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Durham University

Department of Philosophy


Publication details for Dr Emily Thomas

Thomas, Emily (2013). Catharine Cockburn on Substantival Space. History of Philosophy Quarterly 30(3): 195-214.

Author(s) from Durham


In the early eighteenth century, the English philosopher Catharine Trotter Cockburn (1679–1749) put forward an extremely unusual account of space. The originality of her account is best appreciated by contrasting it with others of the period; to this end, I introduce Cockburn's metaphysics as an attractive solution to a formidable theological problem peculiar to early modern conceptions of substantival space.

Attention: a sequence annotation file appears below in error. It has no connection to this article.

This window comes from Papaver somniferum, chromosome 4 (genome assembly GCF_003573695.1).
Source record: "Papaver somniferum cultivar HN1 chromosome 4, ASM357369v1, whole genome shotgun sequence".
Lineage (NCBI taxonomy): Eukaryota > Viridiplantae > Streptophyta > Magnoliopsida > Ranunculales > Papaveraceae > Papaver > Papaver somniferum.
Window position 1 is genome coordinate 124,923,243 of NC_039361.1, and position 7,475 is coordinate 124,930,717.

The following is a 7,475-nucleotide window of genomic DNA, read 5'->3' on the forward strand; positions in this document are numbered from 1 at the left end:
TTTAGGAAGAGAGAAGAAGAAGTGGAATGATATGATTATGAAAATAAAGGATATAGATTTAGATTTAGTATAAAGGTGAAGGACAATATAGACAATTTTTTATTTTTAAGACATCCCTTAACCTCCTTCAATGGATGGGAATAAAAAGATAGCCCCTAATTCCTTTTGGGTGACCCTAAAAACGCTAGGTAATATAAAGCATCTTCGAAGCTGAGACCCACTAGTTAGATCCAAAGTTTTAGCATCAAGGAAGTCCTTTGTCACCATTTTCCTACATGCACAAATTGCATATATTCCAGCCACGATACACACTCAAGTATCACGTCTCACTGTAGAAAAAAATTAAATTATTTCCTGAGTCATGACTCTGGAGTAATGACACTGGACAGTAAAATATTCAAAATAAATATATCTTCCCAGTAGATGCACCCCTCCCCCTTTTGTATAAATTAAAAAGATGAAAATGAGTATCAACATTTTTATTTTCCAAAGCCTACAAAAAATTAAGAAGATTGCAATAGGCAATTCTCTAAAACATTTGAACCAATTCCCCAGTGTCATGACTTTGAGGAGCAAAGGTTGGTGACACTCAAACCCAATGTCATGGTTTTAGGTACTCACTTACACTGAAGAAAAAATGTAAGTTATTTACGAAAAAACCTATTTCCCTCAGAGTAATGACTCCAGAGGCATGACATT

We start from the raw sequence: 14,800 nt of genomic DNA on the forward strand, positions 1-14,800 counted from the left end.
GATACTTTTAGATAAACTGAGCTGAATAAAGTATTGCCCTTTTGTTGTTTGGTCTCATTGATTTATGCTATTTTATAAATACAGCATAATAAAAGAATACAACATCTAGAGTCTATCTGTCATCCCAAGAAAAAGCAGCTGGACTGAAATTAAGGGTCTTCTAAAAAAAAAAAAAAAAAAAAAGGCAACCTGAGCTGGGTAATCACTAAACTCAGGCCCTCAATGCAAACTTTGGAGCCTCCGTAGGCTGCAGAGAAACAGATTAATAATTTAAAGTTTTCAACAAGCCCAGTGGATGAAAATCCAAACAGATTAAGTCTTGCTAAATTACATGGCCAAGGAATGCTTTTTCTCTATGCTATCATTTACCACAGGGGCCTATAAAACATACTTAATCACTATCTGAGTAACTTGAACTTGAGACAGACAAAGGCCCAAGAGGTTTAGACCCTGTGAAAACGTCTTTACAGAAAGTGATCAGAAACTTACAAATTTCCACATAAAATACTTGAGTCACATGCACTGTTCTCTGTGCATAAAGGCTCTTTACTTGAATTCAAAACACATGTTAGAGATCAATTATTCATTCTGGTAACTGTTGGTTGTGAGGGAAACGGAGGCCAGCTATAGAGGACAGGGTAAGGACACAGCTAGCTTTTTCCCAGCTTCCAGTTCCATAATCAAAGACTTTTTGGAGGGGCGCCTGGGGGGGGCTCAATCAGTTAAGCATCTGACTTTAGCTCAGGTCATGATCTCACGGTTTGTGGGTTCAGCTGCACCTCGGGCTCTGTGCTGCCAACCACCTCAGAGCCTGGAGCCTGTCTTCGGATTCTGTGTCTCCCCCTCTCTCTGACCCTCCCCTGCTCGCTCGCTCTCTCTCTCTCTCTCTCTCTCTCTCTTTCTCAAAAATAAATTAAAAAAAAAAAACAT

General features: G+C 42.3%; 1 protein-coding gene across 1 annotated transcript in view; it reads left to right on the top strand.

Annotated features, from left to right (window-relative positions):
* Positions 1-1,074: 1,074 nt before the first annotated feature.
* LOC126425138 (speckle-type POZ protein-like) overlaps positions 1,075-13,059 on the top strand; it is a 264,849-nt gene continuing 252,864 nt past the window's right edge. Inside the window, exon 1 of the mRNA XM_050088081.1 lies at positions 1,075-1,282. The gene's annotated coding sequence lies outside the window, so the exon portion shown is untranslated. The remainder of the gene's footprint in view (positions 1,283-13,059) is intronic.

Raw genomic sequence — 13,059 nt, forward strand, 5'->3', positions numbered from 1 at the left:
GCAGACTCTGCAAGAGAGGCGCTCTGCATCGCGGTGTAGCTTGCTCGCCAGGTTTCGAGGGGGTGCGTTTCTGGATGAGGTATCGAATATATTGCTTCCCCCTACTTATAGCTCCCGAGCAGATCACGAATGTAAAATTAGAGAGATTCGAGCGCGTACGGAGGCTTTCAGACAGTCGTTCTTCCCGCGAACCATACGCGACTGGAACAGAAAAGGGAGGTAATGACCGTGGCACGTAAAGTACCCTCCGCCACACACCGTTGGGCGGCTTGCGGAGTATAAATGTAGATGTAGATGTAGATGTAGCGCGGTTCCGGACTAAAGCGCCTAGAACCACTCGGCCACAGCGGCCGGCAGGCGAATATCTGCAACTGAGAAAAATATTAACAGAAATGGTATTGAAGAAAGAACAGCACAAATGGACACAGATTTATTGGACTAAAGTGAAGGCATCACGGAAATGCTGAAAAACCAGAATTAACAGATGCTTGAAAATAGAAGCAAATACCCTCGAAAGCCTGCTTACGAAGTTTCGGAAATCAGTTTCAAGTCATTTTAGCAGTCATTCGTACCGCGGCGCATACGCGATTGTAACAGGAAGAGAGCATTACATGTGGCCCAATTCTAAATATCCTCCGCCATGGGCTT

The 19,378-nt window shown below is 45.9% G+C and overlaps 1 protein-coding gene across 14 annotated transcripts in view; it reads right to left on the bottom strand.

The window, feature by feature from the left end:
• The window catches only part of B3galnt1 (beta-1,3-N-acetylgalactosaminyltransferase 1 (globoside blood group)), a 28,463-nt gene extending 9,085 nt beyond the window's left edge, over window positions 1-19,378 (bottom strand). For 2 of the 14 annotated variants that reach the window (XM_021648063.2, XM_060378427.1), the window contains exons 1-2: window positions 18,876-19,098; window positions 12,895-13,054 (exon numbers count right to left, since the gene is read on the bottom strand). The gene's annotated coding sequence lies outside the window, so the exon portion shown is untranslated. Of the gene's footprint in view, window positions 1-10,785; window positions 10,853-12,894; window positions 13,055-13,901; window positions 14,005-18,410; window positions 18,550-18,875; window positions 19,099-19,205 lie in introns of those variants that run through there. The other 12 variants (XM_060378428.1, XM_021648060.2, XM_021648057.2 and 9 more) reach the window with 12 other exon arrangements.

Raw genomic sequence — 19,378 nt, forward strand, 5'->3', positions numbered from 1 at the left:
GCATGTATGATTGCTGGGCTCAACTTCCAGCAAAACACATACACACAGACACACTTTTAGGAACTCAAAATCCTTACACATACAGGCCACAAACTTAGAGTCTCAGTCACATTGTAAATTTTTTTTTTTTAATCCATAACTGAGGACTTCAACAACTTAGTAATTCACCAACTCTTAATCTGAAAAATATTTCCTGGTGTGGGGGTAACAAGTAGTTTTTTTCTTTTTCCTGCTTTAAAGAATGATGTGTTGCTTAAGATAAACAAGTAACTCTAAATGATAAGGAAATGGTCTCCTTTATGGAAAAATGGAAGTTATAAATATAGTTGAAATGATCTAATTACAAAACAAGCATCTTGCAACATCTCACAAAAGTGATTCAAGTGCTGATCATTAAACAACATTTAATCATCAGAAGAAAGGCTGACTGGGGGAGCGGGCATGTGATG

Substantivalism is the thesis that space or spacetime is a concrete, irreducible being, to be listed on the contents of the universe as an entity in its own right. Early modern substantivalists face a peculiar problem: on many conceptions of space, space is held to possess properties traditionally ascribed only to God. Consequently, as Berkeley argues above, substantivalism can lead to blasphemy. Identifying space with God leads to what I will label Spinozistic "pantheistic blasphemy"; and postulating the existence of something in addition to God with divine properties—in effect, a second God—leads to what I will label "polytheistic blasphemy." Although these concerns are rarely made explicit, I suggest that those early moderns who endorse substantivalism have taken care to avoid both horns of Berkeley's dangerous dilemma. These substantivalists generally use one of two strategies, both of which have their philosophical costs. René Descartes accepts that space is a substance but, by identifying space with matter, denies that it has any divine properties; this entails the counterintuitive consequence that space empty of matter is impossible.